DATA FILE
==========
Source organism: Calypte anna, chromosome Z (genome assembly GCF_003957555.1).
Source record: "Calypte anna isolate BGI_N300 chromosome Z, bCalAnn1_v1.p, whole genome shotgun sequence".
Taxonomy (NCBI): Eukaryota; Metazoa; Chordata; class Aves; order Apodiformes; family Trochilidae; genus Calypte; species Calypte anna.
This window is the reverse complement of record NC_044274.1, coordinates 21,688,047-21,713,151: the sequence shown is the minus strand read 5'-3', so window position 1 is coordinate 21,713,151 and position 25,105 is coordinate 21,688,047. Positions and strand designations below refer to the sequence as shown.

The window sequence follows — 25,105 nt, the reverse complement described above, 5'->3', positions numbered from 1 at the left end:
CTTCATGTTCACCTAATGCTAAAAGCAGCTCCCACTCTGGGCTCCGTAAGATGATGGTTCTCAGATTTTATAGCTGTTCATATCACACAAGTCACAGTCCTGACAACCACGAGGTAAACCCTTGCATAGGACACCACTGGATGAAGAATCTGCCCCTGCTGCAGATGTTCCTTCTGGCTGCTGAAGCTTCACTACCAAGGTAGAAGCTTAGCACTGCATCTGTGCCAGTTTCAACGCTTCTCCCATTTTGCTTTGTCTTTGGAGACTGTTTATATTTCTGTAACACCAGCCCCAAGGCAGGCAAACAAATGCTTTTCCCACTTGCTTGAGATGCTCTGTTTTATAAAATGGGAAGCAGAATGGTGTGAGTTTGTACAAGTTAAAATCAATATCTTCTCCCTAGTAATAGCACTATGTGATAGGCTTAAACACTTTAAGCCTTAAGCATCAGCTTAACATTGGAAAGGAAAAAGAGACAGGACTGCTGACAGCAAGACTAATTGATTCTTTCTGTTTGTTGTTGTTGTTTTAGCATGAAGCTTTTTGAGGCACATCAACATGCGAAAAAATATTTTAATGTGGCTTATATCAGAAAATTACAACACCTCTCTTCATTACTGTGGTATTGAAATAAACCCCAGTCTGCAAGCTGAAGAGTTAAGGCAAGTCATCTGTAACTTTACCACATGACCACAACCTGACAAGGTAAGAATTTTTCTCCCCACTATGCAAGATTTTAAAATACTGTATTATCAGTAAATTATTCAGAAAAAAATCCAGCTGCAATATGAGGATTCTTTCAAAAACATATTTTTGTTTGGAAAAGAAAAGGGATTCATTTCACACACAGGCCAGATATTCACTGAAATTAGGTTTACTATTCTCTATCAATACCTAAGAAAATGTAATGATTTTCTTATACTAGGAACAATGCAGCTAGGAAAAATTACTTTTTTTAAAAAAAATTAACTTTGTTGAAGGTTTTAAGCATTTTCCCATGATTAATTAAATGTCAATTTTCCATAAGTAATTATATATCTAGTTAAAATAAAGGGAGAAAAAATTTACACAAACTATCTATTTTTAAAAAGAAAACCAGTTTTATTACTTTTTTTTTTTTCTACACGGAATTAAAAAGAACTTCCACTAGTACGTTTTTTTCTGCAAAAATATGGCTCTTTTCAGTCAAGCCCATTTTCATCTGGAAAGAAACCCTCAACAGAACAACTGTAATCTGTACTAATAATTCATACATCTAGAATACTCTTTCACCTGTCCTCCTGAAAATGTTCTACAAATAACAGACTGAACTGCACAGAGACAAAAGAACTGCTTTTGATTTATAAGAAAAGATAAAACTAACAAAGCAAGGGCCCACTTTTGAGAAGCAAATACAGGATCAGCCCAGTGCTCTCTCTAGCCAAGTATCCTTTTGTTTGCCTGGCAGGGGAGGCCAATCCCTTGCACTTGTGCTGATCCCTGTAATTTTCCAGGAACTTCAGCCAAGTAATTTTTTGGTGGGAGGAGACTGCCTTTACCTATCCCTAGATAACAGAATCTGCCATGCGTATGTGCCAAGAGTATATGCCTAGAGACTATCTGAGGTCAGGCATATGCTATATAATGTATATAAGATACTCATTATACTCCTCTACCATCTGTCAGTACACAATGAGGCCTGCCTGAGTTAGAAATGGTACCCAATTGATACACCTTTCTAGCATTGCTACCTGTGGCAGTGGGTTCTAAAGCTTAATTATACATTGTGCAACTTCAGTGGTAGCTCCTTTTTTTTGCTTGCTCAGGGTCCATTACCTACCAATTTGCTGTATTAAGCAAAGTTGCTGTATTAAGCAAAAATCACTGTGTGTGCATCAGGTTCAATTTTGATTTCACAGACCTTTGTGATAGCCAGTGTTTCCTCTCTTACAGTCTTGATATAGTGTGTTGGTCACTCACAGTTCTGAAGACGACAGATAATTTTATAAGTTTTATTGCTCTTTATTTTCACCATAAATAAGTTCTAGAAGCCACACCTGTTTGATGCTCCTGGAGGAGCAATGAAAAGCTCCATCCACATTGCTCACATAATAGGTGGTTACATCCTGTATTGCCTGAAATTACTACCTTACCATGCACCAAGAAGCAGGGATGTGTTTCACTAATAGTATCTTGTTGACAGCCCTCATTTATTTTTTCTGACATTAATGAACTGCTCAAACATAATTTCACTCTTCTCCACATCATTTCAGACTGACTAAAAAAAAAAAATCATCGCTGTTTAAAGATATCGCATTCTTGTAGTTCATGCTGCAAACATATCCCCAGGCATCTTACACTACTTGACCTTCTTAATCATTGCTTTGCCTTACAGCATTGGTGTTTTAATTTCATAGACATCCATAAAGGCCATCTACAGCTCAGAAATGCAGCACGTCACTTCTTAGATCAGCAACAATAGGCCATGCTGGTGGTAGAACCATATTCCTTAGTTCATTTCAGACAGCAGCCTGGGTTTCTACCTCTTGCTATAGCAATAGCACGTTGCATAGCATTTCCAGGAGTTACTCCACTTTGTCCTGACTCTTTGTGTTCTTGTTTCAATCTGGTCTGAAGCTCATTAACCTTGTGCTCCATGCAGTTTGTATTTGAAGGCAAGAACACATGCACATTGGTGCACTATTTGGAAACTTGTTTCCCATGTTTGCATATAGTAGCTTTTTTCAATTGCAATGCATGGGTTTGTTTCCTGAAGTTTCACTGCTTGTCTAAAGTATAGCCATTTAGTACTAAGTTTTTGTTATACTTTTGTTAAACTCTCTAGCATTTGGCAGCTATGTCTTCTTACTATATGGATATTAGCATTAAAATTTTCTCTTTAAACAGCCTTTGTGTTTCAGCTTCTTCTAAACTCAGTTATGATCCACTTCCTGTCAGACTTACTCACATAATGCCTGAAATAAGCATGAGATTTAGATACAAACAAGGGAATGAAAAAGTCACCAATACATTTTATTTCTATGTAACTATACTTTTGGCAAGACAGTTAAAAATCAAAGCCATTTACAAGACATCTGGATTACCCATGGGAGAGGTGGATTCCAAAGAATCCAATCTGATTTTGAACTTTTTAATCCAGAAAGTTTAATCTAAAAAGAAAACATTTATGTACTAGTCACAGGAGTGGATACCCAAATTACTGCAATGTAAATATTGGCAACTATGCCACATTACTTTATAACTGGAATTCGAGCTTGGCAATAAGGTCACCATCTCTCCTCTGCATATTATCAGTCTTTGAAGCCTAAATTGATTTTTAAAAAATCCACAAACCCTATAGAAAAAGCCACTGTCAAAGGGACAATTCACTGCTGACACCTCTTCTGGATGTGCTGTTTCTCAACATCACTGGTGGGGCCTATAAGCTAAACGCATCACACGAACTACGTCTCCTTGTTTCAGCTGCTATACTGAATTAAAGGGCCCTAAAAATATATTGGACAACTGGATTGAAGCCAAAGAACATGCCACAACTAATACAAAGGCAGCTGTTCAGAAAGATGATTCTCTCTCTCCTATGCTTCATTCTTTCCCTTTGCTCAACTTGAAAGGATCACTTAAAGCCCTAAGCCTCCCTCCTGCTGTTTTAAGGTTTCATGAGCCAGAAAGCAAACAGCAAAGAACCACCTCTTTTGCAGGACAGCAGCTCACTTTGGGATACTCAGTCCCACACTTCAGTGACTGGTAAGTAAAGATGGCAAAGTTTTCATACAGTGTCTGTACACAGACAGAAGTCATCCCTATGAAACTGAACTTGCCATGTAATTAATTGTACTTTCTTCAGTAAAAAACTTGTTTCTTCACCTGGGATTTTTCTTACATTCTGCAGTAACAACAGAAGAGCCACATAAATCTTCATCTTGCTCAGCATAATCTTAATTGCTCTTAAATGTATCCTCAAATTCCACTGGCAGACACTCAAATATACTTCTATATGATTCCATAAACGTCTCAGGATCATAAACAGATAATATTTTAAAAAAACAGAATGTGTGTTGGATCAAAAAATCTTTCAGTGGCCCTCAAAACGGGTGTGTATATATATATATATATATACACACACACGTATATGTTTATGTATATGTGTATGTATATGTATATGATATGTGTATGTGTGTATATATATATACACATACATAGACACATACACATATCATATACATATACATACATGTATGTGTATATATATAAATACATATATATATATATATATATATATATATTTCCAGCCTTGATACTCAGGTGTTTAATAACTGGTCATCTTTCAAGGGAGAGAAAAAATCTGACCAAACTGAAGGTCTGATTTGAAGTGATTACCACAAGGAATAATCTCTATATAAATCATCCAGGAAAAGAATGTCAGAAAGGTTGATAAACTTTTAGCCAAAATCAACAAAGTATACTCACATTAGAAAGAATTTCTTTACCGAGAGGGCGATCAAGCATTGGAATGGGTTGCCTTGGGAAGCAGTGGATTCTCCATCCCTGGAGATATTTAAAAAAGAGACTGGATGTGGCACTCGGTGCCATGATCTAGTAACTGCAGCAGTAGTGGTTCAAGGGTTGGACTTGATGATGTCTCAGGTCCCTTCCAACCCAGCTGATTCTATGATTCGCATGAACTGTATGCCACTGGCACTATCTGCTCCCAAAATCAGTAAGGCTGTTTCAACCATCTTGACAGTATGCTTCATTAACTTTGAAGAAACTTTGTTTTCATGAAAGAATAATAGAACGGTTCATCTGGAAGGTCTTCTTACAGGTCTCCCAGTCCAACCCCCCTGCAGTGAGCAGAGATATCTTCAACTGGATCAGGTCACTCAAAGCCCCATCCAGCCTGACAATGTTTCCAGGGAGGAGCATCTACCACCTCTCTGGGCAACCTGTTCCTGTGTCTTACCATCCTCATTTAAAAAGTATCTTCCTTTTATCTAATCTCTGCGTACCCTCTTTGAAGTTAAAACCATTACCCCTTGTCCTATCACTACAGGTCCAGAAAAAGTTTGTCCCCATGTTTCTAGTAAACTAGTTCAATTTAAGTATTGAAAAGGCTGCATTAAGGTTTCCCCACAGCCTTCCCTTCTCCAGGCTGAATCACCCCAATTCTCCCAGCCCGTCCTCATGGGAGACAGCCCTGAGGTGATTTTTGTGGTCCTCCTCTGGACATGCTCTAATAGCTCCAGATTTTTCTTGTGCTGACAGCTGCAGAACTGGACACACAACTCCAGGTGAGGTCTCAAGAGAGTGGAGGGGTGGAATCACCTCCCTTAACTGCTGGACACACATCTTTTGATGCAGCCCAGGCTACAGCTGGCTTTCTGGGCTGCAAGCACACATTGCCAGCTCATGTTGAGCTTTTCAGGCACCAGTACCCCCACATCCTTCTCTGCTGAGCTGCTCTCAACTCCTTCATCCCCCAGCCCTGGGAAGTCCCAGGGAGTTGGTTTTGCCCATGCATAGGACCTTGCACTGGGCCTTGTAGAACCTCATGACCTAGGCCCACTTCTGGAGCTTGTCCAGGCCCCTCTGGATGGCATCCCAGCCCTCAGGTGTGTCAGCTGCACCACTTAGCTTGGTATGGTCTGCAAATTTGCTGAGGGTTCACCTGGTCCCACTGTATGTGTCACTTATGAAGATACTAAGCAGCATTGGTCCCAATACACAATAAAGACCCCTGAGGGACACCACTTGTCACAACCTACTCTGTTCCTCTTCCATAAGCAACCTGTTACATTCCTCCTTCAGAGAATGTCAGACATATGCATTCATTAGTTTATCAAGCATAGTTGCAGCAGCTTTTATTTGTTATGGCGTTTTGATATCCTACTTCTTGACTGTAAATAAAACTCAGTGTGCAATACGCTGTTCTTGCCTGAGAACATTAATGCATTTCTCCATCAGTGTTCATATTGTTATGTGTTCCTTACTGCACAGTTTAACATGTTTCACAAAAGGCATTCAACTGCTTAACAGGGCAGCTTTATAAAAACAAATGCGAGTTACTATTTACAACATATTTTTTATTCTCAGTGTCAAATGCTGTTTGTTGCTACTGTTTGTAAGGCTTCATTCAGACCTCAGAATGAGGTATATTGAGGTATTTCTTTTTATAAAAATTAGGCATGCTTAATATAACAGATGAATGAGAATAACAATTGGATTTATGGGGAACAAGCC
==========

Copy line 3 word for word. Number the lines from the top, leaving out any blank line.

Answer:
Taxonomy (NCBI): Eukaryota; Metazoa; Chordata; class Aves; order Apodiformes; family Trochilidae; genus Calypte; species Calypte anna.